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Adjumani refugees adapt to climate change in fight against food insecurity, malnutrition

ADJUMANI, November 21, 2023 – A number of development partners are supporting refugees in Uganda to adapt to the impacts of climate change to fight food insecurity and malnutrition.

One of the refugees who has benefited from the hand of development partners is Simon Shoro, a refugee from South Sudan who has been living in Maaji II Refugee Settlement in Adjumani district for more than six years now. Shoro plants fast-maturing crops as he mulches the small gardens using grass.

He says he has been renting small gardens from the members of the host community at the cost of Shs 100,000 per planting season, to grow vegetables, which he sells to earn an income for his family.

He says: “I have been planting cabbages, tomatoes, eggplants, and onions. I practice mulching. During the dry season, I irrigate my vegetables and during the rainy season, I ensure the gardens have drainage channels to allow water to flow out.”

He says growing his own food supplements that that he receives as a refugee, adding that he uses the money from the vegetables sold to  pay school fees for his children.

Marcelina Ojjaba, a  refugee at Pagirinya Refugee Settlement, Block C, Custer 15 in the east of Adjumani district, says she has been growing her own food since the World Food Programme [WFP] reduced the food rations for the refugees. “I now supplement my food by digging in my small plot of 30 by 30 where I plant okra, cabbage, eggplants, cowpeas among others,” Ojjaba says.

She lauds Action Against Hunger Uganda, a non-governmental organisation, for supporting the refugees by helping them to acquire land for agriculture and also providing them with seeds to plant.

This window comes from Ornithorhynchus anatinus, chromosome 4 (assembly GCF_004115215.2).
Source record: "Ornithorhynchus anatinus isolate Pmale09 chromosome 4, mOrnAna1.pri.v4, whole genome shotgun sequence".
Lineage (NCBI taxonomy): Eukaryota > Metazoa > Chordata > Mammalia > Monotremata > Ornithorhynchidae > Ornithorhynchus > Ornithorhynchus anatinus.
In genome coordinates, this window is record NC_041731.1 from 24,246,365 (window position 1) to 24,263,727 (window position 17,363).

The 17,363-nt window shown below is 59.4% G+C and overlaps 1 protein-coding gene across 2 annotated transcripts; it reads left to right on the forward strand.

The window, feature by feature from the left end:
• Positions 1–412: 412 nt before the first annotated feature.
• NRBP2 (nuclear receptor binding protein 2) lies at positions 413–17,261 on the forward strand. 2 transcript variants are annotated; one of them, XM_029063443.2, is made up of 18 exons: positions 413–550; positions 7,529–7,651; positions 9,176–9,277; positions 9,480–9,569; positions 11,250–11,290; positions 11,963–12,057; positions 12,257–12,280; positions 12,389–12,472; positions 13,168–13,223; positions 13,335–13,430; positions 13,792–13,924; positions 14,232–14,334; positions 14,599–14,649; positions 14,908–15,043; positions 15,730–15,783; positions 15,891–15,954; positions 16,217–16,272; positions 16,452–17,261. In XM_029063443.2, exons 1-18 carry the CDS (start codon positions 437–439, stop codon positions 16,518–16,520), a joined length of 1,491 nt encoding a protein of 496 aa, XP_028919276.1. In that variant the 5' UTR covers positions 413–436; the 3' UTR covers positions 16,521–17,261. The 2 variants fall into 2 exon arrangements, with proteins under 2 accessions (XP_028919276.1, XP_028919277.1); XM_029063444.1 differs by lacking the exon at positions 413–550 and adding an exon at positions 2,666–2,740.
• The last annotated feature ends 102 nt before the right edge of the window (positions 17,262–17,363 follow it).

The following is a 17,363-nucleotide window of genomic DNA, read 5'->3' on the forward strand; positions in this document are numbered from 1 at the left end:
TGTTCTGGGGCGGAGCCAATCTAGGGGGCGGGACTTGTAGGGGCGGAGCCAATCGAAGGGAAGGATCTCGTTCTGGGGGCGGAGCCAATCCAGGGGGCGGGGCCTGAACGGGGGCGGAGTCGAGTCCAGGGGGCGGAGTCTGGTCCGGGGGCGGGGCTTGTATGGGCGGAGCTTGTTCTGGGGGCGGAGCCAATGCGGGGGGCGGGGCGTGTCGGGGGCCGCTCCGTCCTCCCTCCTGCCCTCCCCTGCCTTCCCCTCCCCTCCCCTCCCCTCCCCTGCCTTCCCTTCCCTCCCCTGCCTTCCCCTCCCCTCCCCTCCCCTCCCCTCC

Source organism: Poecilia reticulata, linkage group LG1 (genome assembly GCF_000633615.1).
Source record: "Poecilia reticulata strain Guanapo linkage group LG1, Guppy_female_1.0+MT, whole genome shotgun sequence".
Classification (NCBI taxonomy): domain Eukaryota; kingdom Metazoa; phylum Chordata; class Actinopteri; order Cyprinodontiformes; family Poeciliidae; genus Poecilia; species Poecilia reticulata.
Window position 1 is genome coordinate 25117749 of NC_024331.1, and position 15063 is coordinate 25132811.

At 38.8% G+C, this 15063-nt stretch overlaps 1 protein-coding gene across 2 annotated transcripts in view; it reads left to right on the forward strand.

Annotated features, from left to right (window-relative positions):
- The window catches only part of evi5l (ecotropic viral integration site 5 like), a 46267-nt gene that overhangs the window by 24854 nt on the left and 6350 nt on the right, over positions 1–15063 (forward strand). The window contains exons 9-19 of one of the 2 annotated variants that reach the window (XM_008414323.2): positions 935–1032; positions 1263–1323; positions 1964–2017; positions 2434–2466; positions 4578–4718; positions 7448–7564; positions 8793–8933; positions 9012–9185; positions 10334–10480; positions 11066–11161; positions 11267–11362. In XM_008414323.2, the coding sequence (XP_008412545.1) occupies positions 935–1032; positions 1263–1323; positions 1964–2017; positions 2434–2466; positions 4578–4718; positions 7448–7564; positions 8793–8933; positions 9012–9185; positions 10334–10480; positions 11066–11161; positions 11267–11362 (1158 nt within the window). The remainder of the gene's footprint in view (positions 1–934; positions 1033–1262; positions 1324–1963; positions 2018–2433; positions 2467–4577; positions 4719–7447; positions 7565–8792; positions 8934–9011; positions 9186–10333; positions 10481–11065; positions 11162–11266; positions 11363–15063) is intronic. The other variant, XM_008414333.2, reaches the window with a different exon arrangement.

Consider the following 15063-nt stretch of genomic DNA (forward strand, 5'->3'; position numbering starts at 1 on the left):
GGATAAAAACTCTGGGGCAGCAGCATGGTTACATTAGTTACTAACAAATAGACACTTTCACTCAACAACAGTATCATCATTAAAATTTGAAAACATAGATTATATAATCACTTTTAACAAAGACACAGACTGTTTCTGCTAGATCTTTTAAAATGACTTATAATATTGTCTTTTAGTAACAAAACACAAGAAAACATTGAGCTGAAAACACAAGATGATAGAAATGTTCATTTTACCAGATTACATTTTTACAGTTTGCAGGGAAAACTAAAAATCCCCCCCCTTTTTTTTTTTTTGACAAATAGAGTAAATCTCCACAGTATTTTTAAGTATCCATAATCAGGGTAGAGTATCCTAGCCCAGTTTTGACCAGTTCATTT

The Agricultural Officer Dzaipi Sub-country in Adjumani Vuciri James Logwenya says that the refugees need to be sensitised so that they move away from waiting for relief food, and grow their own food using land provided by the host communities.

Logwenya says the level of food production in the district is low due to climate change, which has resulted into food insecurity among both the host communities and the refugees.

‘’We need to engage them [refugees] to embrace climate smart agriculture where production continues throughout the year,” Logwenya says.

He added that they encouraging refugees to grow green vegetables to fight malnutrition among the communities in the district.

Titus Jogo, the Refugee Desk Officer in Adjumani commends the host communities for accepting to share land with the refugees. “My only appeal is for the refugees to take advantage of the land offered by the nationals, if they are to end hunger,” Jogo says.

Against Against Hunger Uganda is implementing a five years project called the Right to Grow a Consortium Project funded by the Dutch Government to reduce undernutrition in Uganda, especially child stunting.

According to Mariam Akiror, Advocacy and Strategic Partnership Coordinator for Action Against Hunger Uganda , the Right to Grow Project has since 2022 been implementing an advocacy campaign on communal production, consumption and marketing of nutritious food crops for Improved health, nutrition, livelihoods, self-reliance in Adjumani and Yumbe districts.

“This campaign is also facilitating access to additional land for agricultural production for refugees and host communities as well as promoting cohesion between Refugees and Host Communities, we are also promoting climate change adaption,” she says.

Under the Right to Grow Project, landlords from the two sub counties of Dzaipi and Ukusijoni have donated more than 2,000 acres of land to both the refugees and host communities.

Additional reporting by Babra Anyait.

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